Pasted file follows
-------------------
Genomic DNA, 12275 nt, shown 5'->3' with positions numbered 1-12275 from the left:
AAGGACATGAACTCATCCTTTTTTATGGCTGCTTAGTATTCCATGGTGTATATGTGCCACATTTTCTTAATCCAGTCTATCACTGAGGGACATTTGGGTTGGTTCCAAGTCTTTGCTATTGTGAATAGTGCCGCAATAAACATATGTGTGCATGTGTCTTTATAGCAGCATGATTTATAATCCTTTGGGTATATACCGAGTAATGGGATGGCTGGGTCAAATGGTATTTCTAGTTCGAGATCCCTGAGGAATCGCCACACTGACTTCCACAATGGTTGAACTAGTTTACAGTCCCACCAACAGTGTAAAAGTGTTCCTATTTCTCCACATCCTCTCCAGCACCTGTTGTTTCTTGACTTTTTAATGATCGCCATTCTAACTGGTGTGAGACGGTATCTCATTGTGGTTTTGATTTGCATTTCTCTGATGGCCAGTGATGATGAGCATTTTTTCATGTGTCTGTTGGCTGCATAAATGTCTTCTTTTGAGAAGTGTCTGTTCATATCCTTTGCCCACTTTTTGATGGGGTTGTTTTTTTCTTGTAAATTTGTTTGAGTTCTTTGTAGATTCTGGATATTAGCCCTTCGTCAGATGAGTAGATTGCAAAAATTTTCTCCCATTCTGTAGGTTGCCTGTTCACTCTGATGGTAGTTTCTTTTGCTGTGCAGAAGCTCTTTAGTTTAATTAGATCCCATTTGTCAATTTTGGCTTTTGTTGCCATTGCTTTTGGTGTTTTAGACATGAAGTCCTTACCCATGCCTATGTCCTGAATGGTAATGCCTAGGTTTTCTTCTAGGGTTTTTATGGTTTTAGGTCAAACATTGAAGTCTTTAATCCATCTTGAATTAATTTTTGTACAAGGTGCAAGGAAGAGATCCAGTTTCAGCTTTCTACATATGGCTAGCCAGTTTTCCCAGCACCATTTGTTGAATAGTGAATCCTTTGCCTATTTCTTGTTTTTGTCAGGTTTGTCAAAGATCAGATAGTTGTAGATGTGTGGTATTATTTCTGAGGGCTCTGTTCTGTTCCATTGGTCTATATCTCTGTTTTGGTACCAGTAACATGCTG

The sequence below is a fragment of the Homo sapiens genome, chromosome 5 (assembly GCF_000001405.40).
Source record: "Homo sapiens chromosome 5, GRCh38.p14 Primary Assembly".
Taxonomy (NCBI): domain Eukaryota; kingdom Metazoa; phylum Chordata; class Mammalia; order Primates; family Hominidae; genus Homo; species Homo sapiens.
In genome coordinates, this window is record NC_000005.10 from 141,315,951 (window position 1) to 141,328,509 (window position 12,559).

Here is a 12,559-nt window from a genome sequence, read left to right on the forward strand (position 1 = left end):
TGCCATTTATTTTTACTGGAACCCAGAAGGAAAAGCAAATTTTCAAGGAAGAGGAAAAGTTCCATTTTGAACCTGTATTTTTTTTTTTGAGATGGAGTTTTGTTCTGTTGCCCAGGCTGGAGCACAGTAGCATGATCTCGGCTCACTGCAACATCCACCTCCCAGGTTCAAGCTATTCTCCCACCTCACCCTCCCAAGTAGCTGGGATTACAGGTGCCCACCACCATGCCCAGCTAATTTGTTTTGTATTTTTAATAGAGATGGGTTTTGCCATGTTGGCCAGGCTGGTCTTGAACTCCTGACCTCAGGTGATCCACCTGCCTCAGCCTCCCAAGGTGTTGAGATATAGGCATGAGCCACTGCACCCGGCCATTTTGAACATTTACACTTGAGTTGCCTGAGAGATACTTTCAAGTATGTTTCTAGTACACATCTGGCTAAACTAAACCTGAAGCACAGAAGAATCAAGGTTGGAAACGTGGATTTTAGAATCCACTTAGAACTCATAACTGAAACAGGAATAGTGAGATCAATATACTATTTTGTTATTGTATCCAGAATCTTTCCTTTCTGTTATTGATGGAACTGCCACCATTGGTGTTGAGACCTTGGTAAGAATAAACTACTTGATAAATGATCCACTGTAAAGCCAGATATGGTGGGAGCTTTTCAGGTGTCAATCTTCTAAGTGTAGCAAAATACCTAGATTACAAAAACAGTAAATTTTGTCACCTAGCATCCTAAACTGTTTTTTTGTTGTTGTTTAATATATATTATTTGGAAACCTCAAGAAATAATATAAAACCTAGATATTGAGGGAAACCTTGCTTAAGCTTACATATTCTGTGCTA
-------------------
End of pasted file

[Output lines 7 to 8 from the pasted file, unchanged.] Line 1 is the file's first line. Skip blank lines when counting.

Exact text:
Here is a 12,559-nt window from a genome sequence, read left to right on the forward strand (position 1 = left end):
TGCCATTTATTTTTACTGGAACCCAGAAGGAAAAGCAAATTTTCAAGGAAGAGGAAAAGTTCCATTTTGAACCTGTATTTTTTTTTTTGAGATGGAGTTTTGTTCTGTTGCCCAGGCTGGAGCACAGTAGCATGATCTCGGCTCACTGCAACATCCACCTCCCAGGTTCAAGCTATTCTCCCACCTCACCCTCCCAAGTAGCTGGGATTACAGGTGCCCACCACCATGCCCAGCTAATTTGTTTTGTATTTTTAATAGAGATGGGTTTTGCCATGTTGGCCAGGCTGGTCTTGAACTCCTGACCTCAGGTGATCCACCTGCCTCAGCCTCCCAAGGTGTTGAGATATAGGCATGAGCCACTGCACCCGGCCATTTTGAACATTTACACTTGAGTTGCCTGAGAGATACTTTCAAGTATGTTTCTAGTACACATCTGGCTAAACTAAACCTGAAGCACAGAAGAATCAAGGTTGGAAACGTGGATTTTAGAATCCACTTAGAACTCATAACTGAAACAGGAATAGTGAGATCAATATACTATTTTGTTATTGTATCCAGAATCTTTCCTTTCTGTTATTGATGGAACTGCCACCATTGGTGTTGAGACCTTGGTAAGAATAAACTACTTGATAAATGATCCACTGTAAAGCCAGATATGGTGGGAGCTTTTCAGGTGTCAATCTTCTAAGTGTAGCAAAATACCTAGATTACAAAAACAGTAAATTTTGTCACCTAGCATCCTAAACTGTTTTTTTGTTGTTGTTTAATATATATTATTTGGAAACCTCAAGAAATAATATAAAACCTAGATATTGAGGGAAACCTTGCTTAAGCTTACATATTCTGTGCTA